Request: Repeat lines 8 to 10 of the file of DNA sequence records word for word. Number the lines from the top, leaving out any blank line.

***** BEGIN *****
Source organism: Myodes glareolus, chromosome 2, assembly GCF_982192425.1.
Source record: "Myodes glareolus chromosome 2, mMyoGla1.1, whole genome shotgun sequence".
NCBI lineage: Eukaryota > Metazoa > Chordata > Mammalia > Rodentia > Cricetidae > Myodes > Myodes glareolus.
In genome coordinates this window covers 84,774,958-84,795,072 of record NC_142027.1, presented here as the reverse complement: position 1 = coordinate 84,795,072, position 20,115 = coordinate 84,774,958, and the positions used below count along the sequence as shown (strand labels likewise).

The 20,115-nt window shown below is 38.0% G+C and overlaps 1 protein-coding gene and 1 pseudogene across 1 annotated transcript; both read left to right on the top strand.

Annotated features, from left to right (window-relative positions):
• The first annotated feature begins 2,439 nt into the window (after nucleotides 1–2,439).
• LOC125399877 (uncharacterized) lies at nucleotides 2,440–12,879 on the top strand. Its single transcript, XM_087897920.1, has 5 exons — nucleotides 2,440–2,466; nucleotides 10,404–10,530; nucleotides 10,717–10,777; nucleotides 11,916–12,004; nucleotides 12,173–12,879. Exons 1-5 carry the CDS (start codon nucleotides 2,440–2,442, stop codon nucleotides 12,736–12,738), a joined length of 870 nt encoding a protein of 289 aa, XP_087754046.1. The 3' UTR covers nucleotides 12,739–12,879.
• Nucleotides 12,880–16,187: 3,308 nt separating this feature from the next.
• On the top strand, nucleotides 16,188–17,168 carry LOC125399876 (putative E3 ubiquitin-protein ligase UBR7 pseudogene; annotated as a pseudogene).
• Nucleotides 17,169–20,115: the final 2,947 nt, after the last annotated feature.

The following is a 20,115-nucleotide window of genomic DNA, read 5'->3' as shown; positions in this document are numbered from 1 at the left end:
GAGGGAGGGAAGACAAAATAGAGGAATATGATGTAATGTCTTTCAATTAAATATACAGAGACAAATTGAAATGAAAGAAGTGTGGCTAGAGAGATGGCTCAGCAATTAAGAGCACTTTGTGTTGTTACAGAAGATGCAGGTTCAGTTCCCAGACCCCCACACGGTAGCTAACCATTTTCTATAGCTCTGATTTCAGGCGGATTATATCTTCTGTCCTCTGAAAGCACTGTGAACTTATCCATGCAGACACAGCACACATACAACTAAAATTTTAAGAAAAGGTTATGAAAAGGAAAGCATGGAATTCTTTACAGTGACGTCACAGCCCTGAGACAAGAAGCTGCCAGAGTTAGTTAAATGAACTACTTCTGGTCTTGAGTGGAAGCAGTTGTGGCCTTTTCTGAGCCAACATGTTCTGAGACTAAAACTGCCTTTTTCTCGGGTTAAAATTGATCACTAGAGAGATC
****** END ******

• LOC125399877 (uncharacterized) lies at nucleotides 2,440–12,879 on the top strand. Its single transcript, XM_087897920.1, has 5 exons — nucleotides 2,440–2,466; nucleotides 10,404–10,530; nucleotides 10,717–10,777; nucleotides 11,916–12,004; nucleotides 12,173–12,879. Exons 1-5 carry the CDS (start codon nucleotides 2,440–2,442, stop codon nucleotides 12,736–12,738), a joined length of 870 nt encoding a protein of 289 aa, XP_087754046.1. The 3' UTR covers nucleotides 12,739–12,879.
• Nucleotides 12,880–16,187: 3,308 nt separating this feature from the next.
• On the top strand, nucleotides 16,188–17,168 carry LOC125399876 (putative E3 ubiquitin-protein ligase UBR7 pseudogene; annotated as a pseudogene).